to churn out architecturally clean designs in diamond and platinum, Boivin maintained their commitment to celebrating color and the organic forms of the natural world. Also notable, and unusual for the time, is that Boivin was an all-female led firm. After the premature death of René Boivin in 1917, the firm would be led until its dissolution by his widow, Jeanne Boivin, and a host of brilliant female designers, among them Suzanne Belperron, Juliette Moutard and Germaine Boivin,
A French Egyptian Revival 18 karat gold pendant necklace with boulder opal, diamond, freshwater pearl and enamel by Antoine Bricteux, Paris. Designed as a winged scarab carved in boulder opal, measuring 11.89 mm by 4.06 mm, within a surround of white en plein and indigo plique-a-jour enamel wings, with 21 old mine-cut diamond highlights, approximate total weight of 1.00 carat, and a freshwater pearl drop measuring approximately 5.50 mm, suspended from oval and rectangular trace link chain, convertible to a brooch, with original fitted box.Note: Exquisitely modeled and finished, this Egyptian Revival winged scarab necklace by Maison Bricteux, Paris, exemplifies the total freedom of imagination that characterized the Art Nouveau period. Centering a scarab carved from a boulder opal still in its seam of ironstone, within a surround of translucent plique-a-jour enamel feathers, the jewel demonstrates Art Nouveau''s restless exploration of unusual techniques and materials.The jeweler Antoine Bricteux ran a small boutique firm in the neighborhood of the Palais Royale, a center of the artistic luxury trade in Paris. Mention of his work appears in Henri Vever''s history of French jewelry, where Maison Bricteux is described as a "distinguished firm" which created "charming jewelry of modern inspiration." Bricteux collaborated with the designer G. Landois -along with the great firm
of Louis Aucoc -until Landois'' sudden death. Egyptian motifs such as the scarab have appeared prominently in European art since the Renaissance. Worn over the millennia in many societies as a favorite amulet, the scarab is identified with purity of heart. During the Art Nouveau period, it was a highly popular design motif along with winged women, who represented the imaginative liberty of the age.
A pair of French Mid-20th Century 18 karat gold and platinum brooches with diamonds and lapis lazuli by Cartier. Each ladybug clip/brooch has 6 round-cut diamonds with an approximate total weight of .60 carat which are bezel-set into the carved lapis lazuli wings. With signed Cartier box. Similar pictured in Amazing Cartier, by Nadine Coleno, Flammarion, 2008, page 44-45.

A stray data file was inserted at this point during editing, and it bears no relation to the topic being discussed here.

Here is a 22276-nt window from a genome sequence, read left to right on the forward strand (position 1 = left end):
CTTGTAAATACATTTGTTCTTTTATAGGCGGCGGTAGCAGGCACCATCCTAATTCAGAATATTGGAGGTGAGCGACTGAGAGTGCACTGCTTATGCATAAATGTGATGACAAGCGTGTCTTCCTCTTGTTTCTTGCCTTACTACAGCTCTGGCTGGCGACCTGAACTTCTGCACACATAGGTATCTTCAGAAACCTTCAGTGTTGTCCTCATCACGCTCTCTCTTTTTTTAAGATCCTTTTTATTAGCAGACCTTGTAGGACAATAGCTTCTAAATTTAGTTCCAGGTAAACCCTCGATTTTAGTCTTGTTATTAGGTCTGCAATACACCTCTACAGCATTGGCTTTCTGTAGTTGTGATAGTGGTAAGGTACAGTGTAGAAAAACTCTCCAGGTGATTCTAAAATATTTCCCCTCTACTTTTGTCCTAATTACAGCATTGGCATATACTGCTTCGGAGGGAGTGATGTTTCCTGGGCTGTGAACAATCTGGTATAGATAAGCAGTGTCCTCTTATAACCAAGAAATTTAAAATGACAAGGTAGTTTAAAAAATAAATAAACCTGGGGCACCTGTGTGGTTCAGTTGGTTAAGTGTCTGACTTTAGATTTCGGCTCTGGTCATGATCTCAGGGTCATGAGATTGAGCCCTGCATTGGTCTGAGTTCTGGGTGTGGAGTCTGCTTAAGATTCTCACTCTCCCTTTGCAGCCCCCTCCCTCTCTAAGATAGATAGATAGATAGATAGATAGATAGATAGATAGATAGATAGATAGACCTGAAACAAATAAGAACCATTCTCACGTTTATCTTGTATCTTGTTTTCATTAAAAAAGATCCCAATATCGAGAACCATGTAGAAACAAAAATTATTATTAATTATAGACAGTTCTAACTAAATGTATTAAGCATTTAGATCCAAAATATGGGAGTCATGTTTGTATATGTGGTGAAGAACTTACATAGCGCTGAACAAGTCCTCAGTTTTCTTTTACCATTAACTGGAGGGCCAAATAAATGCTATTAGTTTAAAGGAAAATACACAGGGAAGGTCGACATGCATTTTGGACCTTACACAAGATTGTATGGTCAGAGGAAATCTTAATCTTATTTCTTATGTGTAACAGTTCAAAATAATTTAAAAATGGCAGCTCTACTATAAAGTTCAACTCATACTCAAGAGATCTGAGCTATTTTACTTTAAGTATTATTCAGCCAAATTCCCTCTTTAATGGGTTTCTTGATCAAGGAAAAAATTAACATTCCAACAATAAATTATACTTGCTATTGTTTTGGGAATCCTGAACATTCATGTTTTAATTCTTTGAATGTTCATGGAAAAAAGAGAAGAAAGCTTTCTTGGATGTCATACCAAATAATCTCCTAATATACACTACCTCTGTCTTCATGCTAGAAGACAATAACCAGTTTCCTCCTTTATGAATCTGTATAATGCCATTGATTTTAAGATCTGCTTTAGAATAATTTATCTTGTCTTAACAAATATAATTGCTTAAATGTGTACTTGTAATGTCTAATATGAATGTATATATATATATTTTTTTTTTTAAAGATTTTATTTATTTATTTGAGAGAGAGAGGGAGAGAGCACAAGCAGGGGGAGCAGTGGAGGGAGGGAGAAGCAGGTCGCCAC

A French Modernist platinum dress clip by famed designer Suzanne Belperron that can also be worn on a necklace with nesting rows of blue chalcedony beads. Similar in style and spirit to the necklace worn by the Duchess of Windsor, Wallis Simpson. The clip is carved blue chalcedony in a half-barrel design, set with 1 cushion-cut, one oval, 2 rectangular-cut and two square-cut sapphires, 10 square-cut rubies, 1 rectangular-cut ruby and 8 square-cut emeralds. Measuring 3.9 cm long by 3.4 cm wide, weighing 39.3 grams. French assay marks for gold and partially effaced maker''s marks for Société Groëné et Darde. By the remarkable female designer Suzanne Belperron. Accompanying certificate reads: We do hereby certify that the piece pictured below was manufactured in Paris between 1932 and 1940 by the company B. Herz from a design by Suzanne Belperron. Chalcedony beads included: 17 inches in length, detachable.
We are committed to making this website available to as many people as possible and is engaged in continued efforts to ensure that this website is accessible to those with special needs, including those with visual, hearing, cognitive and motor impairments. Our efforts in that regard are ongoing. Many internet users can find websites difficult to use. We recognize that this is an important issue, and we are working to ensure that this website is accessible to all persons who wish to use it. Our efforts to improve this website in this regard are in process, so if you come across a page or feature you find inaccessible or difficult to use, please send your feedback to firstname.lastname@example.org.